CREAMGUIDE: 12th-18th January 2013

The word unblowuppable is thrown around a lot these days

Hullo again, and subscribers may have noticed last week it took a whopping four words before Creamguide’s first cock-up of 2013. Well, things can only get better, and that’s certainly the case this week with the return of Past Times and a Thursday night staple. You can guess which one that is. If you want to write about anything, not just complaints your name isn’t in this, then do so at once, to

Saturday 12th January


12.30 Talking Pictures
Second part of this series, with John Mills. Sadly we didn’t watch the first part as last weekend we were of course watching the CITV anniversary celebrations, which were everything we could have hoped for, really, especially as they seemed to go out of their way to show old idents and select interesting episodes, even if it did remind us that we used to avoid like the plague anything with the names Lee Pressman and Grant Cathro attached, surely the Glen A Larsons of mid-eighties kids TV.

20.00 Dad’s Army
20.30 Fawlty Towers

For what it’s worth, Finders Keepers was the highest rated show on Saturday, and Dangermouse on Sunday was the most watched thing of the entire weekend, which is heartening to see. We see the success of the weekend has already spurred Challenge on to buy more episodes of Fun House, and specifically the first series where we get the show’s real star, Pat’s hair. You know it was only this weekend we actually realised “Let’s re-run the fun!” was there to disguise an edit point.


20.00 Bob’s Full House
This must be the only show on telly where you can get a bunny girl and an economics student (from Manchester Polytechnic, no less) side by side, and both prove equally adept at proceedings. Indeed as the extended slot suggested, last week’s was a right marathon – requiring three ad breaks! – as bottom left Marc managed to storm his way back from absolutely nothing halfway through the Mastercard to winning the whole thing. This week we also noticed that the theme tune is composed by the same person who composed the theme to Press Gang. John Mealing certainly knew how to pick ’em.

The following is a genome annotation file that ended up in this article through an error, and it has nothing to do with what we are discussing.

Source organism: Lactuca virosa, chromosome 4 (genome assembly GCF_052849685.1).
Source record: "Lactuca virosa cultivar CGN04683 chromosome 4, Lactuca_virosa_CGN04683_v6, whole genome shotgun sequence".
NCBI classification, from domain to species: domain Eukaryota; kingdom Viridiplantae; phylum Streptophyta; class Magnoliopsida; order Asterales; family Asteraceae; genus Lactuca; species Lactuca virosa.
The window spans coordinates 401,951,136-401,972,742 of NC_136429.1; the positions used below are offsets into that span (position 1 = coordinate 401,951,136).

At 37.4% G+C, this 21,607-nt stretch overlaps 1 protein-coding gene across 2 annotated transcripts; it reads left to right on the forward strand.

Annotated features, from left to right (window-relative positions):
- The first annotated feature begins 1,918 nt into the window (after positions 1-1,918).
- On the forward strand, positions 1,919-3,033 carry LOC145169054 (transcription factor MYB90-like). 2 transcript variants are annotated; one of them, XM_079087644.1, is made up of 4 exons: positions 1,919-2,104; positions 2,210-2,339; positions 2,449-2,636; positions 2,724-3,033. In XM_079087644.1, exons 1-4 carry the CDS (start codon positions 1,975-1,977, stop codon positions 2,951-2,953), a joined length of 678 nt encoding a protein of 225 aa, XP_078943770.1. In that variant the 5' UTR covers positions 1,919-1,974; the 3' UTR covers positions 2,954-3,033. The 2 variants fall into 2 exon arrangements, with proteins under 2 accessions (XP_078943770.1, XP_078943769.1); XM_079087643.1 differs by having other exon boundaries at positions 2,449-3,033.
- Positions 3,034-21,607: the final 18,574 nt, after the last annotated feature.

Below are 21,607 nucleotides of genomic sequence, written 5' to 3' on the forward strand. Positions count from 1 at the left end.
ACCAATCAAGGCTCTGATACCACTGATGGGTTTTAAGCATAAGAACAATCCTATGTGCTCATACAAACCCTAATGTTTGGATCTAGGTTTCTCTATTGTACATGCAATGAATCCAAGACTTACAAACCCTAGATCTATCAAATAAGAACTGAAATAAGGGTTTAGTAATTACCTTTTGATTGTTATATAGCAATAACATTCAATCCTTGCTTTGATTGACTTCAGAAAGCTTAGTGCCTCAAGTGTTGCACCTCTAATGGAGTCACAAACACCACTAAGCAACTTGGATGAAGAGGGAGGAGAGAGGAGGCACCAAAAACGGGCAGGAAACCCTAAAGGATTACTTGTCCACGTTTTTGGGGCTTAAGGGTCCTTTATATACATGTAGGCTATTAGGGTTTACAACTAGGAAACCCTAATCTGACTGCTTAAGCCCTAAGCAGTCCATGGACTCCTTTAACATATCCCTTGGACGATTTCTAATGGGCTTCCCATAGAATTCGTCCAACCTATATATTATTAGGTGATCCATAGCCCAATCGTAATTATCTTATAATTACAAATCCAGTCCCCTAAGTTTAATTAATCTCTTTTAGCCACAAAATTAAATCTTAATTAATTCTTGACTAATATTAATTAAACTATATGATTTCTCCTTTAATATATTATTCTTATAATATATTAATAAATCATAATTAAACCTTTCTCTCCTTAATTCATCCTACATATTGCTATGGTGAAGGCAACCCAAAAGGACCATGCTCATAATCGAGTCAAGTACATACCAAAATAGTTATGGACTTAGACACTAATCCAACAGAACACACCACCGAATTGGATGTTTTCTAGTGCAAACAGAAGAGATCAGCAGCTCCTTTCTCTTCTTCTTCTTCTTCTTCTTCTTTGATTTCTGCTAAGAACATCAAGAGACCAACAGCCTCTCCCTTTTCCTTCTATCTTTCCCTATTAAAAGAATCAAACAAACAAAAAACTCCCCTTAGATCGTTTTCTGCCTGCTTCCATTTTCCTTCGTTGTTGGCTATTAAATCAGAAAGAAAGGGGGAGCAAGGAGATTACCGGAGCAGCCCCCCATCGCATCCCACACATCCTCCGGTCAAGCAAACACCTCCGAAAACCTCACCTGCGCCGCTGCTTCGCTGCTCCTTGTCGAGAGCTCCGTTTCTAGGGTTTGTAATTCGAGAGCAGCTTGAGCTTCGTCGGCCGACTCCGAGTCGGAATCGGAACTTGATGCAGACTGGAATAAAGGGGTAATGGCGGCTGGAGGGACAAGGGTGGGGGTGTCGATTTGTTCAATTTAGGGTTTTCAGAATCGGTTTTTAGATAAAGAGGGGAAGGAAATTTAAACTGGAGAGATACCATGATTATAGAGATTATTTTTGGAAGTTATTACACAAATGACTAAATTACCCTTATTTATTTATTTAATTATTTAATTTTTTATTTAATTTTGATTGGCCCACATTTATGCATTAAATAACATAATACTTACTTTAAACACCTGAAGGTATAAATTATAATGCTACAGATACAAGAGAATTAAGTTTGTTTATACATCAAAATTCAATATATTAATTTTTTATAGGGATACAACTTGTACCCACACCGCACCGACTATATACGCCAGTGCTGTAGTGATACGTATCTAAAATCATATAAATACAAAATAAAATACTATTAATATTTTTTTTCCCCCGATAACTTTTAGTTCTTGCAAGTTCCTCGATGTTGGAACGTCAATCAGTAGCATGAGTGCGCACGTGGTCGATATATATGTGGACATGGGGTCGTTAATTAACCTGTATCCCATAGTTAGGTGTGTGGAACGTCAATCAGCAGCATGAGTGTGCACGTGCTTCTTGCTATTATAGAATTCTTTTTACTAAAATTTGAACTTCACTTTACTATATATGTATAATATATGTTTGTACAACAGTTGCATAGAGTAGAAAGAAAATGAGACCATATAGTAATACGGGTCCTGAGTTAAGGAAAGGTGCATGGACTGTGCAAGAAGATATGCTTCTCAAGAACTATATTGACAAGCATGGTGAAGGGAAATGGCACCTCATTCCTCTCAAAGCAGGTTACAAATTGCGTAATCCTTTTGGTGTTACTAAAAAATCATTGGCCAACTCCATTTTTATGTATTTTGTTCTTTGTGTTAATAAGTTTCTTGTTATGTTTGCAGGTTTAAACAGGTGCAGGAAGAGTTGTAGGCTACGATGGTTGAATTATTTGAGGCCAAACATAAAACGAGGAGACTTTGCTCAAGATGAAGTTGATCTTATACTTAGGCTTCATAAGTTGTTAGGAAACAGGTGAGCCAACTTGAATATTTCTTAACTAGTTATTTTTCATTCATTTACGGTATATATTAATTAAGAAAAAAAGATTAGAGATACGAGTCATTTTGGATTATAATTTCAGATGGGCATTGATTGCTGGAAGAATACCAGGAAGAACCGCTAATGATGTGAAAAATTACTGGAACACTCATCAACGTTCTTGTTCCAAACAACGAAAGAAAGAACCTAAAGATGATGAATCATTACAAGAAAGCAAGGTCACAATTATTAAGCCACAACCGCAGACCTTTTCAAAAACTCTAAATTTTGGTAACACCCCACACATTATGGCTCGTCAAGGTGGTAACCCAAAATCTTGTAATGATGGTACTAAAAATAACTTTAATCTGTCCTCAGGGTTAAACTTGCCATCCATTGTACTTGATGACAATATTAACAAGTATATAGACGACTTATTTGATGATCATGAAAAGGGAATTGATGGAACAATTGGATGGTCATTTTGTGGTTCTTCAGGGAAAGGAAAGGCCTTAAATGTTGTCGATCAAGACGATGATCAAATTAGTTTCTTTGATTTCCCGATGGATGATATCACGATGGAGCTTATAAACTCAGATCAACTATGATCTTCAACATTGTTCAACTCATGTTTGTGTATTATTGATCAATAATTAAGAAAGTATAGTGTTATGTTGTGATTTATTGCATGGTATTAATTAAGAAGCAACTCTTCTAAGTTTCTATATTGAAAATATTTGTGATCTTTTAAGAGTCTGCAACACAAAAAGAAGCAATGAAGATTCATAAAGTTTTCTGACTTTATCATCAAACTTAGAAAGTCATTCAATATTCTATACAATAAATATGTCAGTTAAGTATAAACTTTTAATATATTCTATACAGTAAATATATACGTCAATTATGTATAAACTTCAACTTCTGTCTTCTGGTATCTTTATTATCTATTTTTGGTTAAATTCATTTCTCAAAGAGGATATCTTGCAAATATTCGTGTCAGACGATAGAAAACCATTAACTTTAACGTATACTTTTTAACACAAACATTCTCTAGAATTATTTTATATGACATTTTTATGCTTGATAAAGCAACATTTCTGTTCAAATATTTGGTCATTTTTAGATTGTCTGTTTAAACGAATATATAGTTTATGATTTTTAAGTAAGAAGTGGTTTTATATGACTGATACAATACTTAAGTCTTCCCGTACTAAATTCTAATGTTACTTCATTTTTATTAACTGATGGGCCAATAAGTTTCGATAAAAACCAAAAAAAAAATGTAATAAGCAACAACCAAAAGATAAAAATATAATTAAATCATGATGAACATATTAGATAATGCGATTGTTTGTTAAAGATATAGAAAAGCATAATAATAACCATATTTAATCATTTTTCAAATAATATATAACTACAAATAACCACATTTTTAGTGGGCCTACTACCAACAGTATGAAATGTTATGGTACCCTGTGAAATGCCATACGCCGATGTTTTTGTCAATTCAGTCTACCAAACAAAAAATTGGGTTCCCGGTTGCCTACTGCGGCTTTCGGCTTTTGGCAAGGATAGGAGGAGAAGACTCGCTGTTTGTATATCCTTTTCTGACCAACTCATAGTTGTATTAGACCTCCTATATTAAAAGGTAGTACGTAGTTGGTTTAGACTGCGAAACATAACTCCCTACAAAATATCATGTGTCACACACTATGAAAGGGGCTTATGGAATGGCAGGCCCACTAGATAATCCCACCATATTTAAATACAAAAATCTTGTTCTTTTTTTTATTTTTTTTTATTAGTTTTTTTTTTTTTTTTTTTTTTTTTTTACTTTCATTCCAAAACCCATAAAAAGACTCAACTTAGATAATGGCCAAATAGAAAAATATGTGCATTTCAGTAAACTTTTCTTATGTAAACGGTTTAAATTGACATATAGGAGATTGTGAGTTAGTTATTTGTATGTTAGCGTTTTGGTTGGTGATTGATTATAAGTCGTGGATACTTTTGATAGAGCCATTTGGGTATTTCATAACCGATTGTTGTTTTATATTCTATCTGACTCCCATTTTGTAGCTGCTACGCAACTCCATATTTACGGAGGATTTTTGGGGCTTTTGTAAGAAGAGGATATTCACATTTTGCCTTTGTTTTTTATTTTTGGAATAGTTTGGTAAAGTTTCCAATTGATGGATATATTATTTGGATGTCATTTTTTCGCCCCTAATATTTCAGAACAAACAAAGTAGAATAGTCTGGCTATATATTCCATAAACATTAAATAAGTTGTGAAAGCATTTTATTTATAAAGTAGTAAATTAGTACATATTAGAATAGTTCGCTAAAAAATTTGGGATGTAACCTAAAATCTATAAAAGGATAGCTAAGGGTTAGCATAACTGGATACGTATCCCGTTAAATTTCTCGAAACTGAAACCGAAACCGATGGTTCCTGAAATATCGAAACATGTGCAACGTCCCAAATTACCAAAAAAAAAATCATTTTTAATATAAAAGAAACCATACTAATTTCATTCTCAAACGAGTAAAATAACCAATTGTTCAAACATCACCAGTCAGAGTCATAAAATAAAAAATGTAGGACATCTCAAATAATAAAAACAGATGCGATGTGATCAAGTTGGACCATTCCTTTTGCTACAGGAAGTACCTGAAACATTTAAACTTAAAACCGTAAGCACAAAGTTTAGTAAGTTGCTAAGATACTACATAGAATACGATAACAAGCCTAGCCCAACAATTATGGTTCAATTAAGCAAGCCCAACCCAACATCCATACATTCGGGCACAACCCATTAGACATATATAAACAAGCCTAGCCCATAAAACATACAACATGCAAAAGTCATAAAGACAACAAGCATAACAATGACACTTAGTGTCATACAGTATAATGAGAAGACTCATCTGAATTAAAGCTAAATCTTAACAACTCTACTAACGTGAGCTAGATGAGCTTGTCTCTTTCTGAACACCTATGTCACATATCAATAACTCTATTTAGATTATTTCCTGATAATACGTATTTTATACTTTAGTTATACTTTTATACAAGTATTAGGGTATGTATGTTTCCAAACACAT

BBC Radio 2

13.00 Pick of the Pops
1963 and 1980 here. As Matthew Patton pointed out, “Re: Fraggle Rock, most of the British episodes of the show (ie featuring Fulton Mackay) are lost”, and hence we ended up with two Canadian editions of the show on CITV last weekend, presumably to the bemusement of most of the audience. If you’d like to know more about the ins and outs of Fraggle Rock licencing, why not email They won’t know either, but you can at least see if that address still works eighteen years on.

BBC Radio 4

20.00 Rural Rides
There’s no time to do it now but in the past, journalists would think nothing of simply nipping off somewhere and spend a few days simply pottering around and finding out what was going on. Indeed when Granada covered the whole of the North of England, their commitment to Yorkshire would generally be to send Parky off across the Pennines every few weeks and tell him to come back with half a dozen films about anything at all, while the likes of Fyfe Robertson would engage Tonight viewers were reports that were little more than thinking aloud. Here’s a look at how this approach spanned the generations.

Sunday 13th January


19.00 The Sky at Night
19.15 The Sky at Night
20.00 The Sky at Night